Sandford explained how he feels when stepping on the stage for the first performance of a production.

"It's all about seeing the audience satisfied and having them say, 'Wow. That's great,'" he said. "There is not a better feeling in life, and that’s why I do this.”

Students from other schools also had exciting stories to share.

Sammi Grant from Illinois Wesleyan University in Bloomington, Illinois and Kendall McGuire, a recent graduate from Clearwater Christian College in Clearwater, Florida, both agree that outdoor drama is a special genre of theatre.

“Being outdoors makes the play even more spontaneous. Since it’s outside and more in the moment, anything can happen,” said Grant. “A bird could fly by during the show, so you are working with the spontaneity of the outdoor elements.”

McGuire echoed Grant’s thoughts about the special characteristics of outdoor drama and said that the productions seem to be larger than life.


Students relax in different ways before auditioning.

“I love the big setting; it makes the play ultra dramatic,” she said. “Outdoor dramas seem even more theatrical, and I think acting in one would be a lot of fun.”

In addition to sharing what makes outdoor dramas special, the students also discussed what skills they were most excited about honing while working on the dramas.

Melanie Wiliford, from the Royal Scottish Academy of Music and Drama in Scotland, said that she wanted to further polish some of the skills she picked up while in school.

“I want to work on the heightened language and vocal production that I will need for an outdoor theatre that seats 2,000 people,” she said. “I want to keep those skills up-to-date.”

Not only have the students learned how to audition and how to hone their acting craft, but they have also learned valuable life skills as well. The most common themes that kept emerging were that an actor must learn how to be true to himself and to always give 100 percent in performances.

“Acting has taught me that I must be able to show who I am and not really put anything on top of that to cover my character up,” said Colin Funk from Millikin University in Decatur, Illinois. “I have learned that being myself is not only enough in acting, but in everyday life, as well.”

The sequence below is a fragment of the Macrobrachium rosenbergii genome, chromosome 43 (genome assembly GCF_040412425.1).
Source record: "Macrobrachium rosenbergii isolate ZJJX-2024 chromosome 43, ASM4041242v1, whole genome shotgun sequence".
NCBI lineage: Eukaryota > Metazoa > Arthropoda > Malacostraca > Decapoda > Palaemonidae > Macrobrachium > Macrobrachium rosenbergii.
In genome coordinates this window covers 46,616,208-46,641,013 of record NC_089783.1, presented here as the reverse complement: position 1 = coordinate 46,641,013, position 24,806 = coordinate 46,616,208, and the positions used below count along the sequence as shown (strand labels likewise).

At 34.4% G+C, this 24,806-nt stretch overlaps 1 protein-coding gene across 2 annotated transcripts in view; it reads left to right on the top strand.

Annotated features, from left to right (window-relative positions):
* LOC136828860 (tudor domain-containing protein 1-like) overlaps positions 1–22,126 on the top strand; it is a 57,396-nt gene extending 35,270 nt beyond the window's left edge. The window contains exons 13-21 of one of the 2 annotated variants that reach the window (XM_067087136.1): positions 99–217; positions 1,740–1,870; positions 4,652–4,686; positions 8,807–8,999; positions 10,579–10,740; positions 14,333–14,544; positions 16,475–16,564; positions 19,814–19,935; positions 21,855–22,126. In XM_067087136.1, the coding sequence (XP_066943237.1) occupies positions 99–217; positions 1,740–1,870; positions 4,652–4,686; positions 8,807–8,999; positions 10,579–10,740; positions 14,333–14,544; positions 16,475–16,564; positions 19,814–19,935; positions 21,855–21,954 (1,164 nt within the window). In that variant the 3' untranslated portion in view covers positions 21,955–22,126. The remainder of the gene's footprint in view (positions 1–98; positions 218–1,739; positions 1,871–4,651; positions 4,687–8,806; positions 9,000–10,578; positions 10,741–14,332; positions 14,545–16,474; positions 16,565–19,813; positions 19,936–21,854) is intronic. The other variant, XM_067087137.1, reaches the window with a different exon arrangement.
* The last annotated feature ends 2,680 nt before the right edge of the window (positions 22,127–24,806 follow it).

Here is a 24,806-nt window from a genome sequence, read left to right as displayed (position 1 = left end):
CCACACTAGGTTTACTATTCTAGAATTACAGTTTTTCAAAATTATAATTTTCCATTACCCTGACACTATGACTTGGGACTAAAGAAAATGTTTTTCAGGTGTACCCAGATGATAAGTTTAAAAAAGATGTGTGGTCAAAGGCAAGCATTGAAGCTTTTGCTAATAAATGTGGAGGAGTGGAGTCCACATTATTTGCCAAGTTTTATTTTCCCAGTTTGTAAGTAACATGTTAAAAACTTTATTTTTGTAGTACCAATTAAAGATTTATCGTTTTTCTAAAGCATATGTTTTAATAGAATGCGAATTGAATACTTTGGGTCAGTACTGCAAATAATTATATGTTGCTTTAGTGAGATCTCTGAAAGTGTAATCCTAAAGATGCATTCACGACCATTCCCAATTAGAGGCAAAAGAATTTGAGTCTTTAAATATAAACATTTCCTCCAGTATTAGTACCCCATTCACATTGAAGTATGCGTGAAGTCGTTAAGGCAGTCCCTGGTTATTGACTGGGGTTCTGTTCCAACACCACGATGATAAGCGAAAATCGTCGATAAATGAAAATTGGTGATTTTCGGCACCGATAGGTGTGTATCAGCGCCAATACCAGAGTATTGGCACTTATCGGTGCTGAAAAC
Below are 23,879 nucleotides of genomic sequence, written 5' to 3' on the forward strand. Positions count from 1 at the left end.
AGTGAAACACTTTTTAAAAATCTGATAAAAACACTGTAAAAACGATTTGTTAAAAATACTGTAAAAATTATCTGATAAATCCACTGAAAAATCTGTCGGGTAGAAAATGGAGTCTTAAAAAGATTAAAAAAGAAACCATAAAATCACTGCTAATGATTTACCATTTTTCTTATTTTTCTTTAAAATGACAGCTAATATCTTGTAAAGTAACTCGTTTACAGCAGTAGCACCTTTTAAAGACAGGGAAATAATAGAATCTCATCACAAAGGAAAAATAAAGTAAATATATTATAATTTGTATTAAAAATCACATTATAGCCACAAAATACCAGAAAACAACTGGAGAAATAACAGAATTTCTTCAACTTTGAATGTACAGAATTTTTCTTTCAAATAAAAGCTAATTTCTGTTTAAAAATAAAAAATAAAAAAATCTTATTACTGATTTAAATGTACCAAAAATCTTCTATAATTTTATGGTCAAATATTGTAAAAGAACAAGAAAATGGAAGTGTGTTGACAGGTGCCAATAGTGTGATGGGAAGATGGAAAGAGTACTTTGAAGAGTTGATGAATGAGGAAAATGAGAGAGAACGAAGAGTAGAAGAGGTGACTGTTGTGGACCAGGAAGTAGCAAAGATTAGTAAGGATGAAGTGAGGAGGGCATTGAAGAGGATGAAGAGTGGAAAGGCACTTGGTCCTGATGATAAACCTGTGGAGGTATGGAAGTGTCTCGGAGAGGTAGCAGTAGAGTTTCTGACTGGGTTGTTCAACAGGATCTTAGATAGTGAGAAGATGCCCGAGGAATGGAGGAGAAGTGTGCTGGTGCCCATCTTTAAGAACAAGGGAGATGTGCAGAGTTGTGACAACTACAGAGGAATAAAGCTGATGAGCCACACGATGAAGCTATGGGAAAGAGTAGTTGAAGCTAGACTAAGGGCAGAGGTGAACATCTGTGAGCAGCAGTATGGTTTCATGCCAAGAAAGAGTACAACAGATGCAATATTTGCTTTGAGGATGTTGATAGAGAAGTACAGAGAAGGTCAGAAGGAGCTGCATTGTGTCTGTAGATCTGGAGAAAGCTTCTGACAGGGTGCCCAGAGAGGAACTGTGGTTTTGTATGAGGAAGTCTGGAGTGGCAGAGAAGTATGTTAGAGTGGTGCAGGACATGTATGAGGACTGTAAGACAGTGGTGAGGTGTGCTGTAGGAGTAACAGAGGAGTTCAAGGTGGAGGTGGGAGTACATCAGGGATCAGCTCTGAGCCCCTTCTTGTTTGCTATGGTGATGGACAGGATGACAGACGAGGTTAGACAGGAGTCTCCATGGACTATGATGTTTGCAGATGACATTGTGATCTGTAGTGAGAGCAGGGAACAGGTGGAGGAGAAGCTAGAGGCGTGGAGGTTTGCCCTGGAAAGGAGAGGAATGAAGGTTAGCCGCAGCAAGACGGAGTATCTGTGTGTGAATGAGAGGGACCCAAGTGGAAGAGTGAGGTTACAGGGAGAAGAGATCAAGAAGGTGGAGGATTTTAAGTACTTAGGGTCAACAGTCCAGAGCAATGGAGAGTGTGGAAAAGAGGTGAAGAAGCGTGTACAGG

Grant agreed that not only has she learned how to be herself but to be the best version of herself and to put as much work as she can into whatever she strives to accomplish in life.

“You must be the best you can be in any moment. When you go to audition, the producers want you to give it your all, “ she said. “Giving anything less than your best makes me question why people would even put the time and effort into a production, just to waste it by not giving their all.”

These talented, passionate actors also had advice for those individuals interested in theatre.

Todd Manley, a recent graduate from Missouri Southern State University in Joplin, Missouri advised budding actors to constantly take acting classes.

“You are never done when you think you are done. You must continue to train,” he said. “I just graduated and I am already looking into taking more courses. Literally, with this job you will never be done learning.”

In addition to receiving as much training as possible, Joshua Stein from Mars Hill College in Mars Hill, North Carolina, also recommended that actors be courageous and not let fear control them.

“You can’t be afraid to step up, be bold, and make choices and decisions,” he said. “Even if it is a wrong choice, if you make it big and proud and go with it, then the directors are going to notice and commend you for being brave and standing on the stage giving your performance and your all, even if you make a mistake. You must let your nervousness feed your energy.”

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